Your purpose taps into the core why” that drives what you do. This is more granular than a stated mission/vision statement. 

Setting culture standards helps you measure progress, develop new ideas, and align your next steps with your reason for existence. 

Action is key! 

  • Build your team around their ability to make a positive contribution to your culture 
  • Define team goals and roles around ongoing improvement and provide coaching through quarterly and annual reviews.  
  • Train around your culture standards in addition to team member roles and tasks 

The goal: create a culture-centric organization. Not only will this improve team morale, but your patients will see the difference, too.   

Evaluate your culture around measurable results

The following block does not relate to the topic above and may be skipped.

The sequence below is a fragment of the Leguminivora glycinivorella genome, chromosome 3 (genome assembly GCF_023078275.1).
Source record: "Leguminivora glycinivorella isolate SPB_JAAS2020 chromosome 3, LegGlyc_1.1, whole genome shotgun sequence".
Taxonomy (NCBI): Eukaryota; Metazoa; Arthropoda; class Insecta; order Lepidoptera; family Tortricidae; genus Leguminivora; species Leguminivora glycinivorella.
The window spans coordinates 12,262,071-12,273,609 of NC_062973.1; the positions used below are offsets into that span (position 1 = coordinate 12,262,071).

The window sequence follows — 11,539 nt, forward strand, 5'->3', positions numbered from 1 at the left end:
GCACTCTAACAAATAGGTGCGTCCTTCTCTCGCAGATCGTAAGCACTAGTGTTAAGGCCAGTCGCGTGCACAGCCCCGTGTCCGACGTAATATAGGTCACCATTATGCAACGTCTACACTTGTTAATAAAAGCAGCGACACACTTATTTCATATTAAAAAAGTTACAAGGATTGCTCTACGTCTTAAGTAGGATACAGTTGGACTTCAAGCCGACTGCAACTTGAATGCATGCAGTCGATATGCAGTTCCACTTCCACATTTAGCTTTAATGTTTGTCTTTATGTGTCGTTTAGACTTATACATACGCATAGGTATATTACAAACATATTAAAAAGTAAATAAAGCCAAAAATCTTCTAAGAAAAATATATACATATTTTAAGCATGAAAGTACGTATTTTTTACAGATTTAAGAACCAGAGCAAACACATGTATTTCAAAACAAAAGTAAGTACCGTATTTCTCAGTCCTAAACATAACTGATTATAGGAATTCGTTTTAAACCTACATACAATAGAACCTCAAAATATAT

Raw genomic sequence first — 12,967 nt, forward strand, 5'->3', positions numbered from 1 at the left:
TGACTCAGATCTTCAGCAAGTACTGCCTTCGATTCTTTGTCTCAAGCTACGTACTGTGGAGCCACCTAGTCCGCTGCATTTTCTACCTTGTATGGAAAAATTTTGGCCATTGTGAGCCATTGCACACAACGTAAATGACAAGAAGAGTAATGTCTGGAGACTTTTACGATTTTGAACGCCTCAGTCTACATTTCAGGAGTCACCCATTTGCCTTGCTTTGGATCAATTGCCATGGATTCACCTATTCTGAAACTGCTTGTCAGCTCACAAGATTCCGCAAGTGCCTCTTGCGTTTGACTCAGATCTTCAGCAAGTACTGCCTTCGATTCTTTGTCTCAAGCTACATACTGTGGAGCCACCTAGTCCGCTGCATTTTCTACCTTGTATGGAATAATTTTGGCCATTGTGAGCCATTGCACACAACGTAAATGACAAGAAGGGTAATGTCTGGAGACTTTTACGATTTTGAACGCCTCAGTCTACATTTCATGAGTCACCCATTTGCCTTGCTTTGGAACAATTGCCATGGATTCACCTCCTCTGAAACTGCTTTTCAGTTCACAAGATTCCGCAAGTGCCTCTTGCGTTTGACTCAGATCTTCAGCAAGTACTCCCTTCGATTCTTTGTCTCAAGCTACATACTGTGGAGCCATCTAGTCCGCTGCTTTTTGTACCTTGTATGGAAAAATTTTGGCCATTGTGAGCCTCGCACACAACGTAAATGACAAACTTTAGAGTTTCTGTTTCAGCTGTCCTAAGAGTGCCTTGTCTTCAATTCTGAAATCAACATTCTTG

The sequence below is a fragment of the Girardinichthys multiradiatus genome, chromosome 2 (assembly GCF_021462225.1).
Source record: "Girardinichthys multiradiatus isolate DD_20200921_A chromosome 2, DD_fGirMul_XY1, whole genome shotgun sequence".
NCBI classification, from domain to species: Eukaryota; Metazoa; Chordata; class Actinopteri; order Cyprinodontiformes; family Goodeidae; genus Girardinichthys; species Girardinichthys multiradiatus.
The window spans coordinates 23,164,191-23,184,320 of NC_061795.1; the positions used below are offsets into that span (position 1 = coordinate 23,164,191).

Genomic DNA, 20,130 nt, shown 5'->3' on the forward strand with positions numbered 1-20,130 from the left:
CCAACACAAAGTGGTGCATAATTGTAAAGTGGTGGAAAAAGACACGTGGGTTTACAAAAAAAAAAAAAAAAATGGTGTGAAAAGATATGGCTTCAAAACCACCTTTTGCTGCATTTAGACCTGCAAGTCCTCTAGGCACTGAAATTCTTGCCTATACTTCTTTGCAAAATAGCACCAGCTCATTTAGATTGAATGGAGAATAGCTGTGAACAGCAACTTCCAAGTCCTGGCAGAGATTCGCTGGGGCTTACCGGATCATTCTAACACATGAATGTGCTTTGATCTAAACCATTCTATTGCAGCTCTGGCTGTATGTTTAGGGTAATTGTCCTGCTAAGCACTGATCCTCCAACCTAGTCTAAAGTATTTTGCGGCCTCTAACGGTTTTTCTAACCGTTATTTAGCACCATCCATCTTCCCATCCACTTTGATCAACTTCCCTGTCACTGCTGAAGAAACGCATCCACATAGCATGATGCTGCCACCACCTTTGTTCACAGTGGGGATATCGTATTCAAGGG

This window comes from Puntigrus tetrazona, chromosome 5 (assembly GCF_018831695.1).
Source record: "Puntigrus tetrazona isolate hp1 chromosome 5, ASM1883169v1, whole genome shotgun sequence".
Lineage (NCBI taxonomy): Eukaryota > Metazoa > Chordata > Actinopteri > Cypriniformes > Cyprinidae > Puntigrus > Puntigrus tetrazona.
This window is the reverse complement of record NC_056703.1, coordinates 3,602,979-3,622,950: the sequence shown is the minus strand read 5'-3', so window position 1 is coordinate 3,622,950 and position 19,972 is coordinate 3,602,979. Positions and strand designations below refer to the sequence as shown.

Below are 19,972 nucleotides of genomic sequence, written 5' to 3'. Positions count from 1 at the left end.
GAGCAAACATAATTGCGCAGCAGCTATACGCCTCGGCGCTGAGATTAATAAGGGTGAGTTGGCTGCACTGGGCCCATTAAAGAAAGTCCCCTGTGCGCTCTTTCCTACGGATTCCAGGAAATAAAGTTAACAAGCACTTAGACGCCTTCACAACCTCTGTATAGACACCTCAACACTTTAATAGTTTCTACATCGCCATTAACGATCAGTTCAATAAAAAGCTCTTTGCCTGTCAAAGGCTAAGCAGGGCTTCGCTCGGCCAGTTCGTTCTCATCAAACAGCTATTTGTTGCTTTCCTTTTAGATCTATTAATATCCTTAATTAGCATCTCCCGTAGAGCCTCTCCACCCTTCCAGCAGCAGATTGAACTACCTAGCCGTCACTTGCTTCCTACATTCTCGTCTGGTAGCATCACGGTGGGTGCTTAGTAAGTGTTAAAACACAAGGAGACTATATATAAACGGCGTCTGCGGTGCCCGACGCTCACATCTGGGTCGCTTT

Culture reveals how well you’re living your vision. It’s easy to talk a good game but the proof is in the outcomes. 

Routinely ask these questions of your DSO leadership and during team encounters. 

  • Do your teams embody your DSO’s “why?” 
  • Does your care standard and patient experience reflect your culture’s values? 
  • Is your culture fertile for growing and developing new leadership? 
  • Periodically evaluate how staff and patient retention 
  • Check in with recruiting and human resources to ask how hiring efforts are going 

How to navigate and merge culture during a DSO acquisition 

Culture is unique to each organization. It identifies what’s unique about an organization—yours and those you seek to acquire.  

It’s vital that you do the work necessary to define, understand, and evaluate culture, especially when pursuing an acquisition. 

Have a well-defined culture “map”  

Your acquisition conversations will naturally revolve around the unique, appealing, and potentially unappealing qualities of a practice. 

  • Compare your DSOs culture with that of the practice you’re seeking to acquire